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German chancellor Angela Merkel’s own PC hit by malware… or was it?

Poor old Angela Merkel.

The German Chancellor just isn’t having much luck with hackers.

Back in October 2013, Angela Merkel accused the USA’s NSA of spying on her mobile phone.

merkel

Source: International Business Times

In fact, a leak by NSA whistleblower Edward Snowden revealed that the NSA was monitoring the telephone conversations of some 35 world leaders.

The accusations that Chancellor Merkel’s phone was bugged by the NSA resulted in cool relations between Germany and the Obama administration, and resulted in a carefully-worded White House statement:

“The United States is not monitoring, and will not monitor communications of the Chancellor…”

Note the use of the present tense there. The White House didn’t deny that they *had* been spying on Merkel’s communications – only that they currently weren’t and wouldn’t in the future.

The frostiness got so serious that earlier this year, President Obama urged the German people to give the United States the benefit of the doubt:

“There’s no doubt that the Snowden revelations damaged the impressions of Germans with respect to the US government and our intelligence cooperation,” he said. “What I would ask would be that the German people recognise that the US has always been at the forefront of trying to promote civil liberties, and that we have traditions of due process that we respect. And so occasionally I would like the German people to give us the benefit of the doubt, given our history, as opposed to assuming the worst. Assuming that we have been consistently your strong partners and that we share a common set of values.”

Just last week, Germany said it had into the mobile phone spying claims.

But if it wasn’t bad enough that the Americans were allegedly spying on Germany’s leader, a new attack which compromised the computer networks of the German Bundestag – including Angela Merkel’s own PC – has now been blamed on Russian hackers.

German newspaper Bild claimed this weekend that an office computer used by Angela Merkel in the lower house of parliament was amongst the first to be infected by a Trojan horse.

According to the report, the hackers used Merkel’s computer to send poisoned emails to other Bundestag members, claiming to be an invite to a conference but in fact containing a malicious link which would infect the recipient’s PC with malware.

The infection comes amidst a wide range of internet attacks targeting the German government, including a reported hacking attack against Bundestag computers that allegedly stole data from up to 20,000 PCs and could cost millions of euros to clean up.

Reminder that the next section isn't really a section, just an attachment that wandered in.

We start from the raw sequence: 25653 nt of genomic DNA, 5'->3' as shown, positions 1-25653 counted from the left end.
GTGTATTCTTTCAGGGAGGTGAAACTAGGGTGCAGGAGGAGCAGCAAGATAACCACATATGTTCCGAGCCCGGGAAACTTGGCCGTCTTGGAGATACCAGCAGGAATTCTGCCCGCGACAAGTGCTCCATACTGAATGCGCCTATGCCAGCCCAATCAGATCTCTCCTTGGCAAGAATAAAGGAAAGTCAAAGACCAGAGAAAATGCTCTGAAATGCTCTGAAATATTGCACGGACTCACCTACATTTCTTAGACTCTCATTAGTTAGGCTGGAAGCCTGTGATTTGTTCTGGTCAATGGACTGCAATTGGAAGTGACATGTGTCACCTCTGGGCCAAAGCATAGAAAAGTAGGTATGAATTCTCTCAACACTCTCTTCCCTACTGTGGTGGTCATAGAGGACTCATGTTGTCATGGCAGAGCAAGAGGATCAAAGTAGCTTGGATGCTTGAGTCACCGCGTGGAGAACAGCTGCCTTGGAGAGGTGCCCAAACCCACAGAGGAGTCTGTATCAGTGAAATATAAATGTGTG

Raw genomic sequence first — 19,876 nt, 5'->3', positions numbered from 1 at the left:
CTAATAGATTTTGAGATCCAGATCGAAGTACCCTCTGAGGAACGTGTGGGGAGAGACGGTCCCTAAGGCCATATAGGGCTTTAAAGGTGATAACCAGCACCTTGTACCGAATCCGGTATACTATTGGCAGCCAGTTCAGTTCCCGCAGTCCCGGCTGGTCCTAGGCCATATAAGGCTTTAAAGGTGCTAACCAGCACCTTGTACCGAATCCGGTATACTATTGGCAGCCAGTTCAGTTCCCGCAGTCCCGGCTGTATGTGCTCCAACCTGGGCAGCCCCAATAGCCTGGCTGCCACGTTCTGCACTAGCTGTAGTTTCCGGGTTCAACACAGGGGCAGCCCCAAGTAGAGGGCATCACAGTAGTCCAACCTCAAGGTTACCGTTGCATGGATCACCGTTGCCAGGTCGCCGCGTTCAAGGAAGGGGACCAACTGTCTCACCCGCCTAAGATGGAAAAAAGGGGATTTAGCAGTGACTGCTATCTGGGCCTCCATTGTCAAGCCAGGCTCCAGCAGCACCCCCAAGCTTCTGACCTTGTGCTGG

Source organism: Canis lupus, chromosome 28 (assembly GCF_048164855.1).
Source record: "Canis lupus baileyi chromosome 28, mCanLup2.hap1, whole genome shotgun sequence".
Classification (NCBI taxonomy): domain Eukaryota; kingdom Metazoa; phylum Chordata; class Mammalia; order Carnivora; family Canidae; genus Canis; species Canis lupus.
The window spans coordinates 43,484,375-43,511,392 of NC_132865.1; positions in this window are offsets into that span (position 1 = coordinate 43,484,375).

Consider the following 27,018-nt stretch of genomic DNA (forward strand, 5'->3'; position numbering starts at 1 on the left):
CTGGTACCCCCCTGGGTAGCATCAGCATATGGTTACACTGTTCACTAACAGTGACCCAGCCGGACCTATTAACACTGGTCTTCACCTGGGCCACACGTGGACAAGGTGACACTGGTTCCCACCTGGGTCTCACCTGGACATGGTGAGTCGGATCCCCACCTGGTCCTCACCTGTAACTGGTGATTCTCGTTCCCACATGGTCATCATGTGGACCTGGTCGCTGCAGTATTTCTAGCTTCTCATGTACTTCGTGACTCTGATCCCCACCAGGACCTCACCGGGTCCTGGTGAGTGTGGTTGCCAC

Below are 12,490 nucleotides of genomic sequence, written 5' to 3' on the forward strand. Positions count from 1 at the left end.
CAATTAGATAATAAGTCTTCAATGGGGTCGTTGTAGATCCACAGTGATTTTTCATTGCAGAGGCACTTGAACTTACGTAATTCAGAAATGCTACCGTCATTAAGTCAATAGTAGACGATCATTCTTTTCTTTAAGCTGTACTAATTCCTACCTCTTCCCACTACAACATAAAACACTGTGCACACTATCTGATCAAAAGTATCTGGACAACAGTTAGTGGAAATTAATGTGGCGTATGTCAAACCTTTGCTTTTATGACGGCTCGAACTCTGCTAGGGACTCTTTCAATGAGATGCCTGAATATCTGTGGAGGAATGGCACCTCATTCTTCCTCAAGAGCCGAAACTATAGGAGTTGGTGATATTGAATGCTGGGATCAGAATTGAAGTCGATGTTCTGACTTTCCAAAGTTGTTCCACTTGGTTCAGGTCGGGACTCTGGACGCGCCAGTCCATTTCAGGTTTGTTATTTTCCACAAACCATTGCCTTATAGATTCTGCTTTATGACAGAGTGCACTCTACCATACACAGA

Of course, it’s important to remember that it is extremely difficult to reliably attribute hacking attacks to particular countries, let alone organisations within those countries.

But one thing is for certain – someone has an unhealthy interest in Angela Merkel.

Update:

Further information has come to light which questions whether Angela Merkel’s own PC really was infected with malware.

A German TV news report broadcast at the weekend about the Bundestag hack attack included pictures of the Bild newspaper reporting, including what is purported to be a malicious email sent from Angela Merkel’s hacked PC.

However, as a German blogger Alvar Freude points out, the email shown does *not* appear to come from Angela Merkel’s email account.

faked-angela-email

Source: tagesschau.de

Instead, it’s quite clear that the email is claiming to come from a Polish email account, albeit one that is using the name of the German Chancellor.

To send an email claiming to come from “Angela Merkel”, you don’t have to hack her PC you just change the settings of your email account.

About the author

Graham CLULEY

Graham Cluley is an award-winning security blogger, researcher and public speaker. He has been working in the computer security industry since the early 1990s, having been employed by companies such as Sophos, McAfee and Dr Solomon's. He has given talks about computer security for some of the world's largest companies, worked with law enforcement agencies on investigations into hacking groups, and regularly appears on TV and radio explaining computer security threats.

Graham Cluley was inducted into the InfoSecurity Europe Hall of Fame in 2011, and was given an honorary mention in the "10 Greatest Britons in IT History" for his contribution as a leading authority in internet security.

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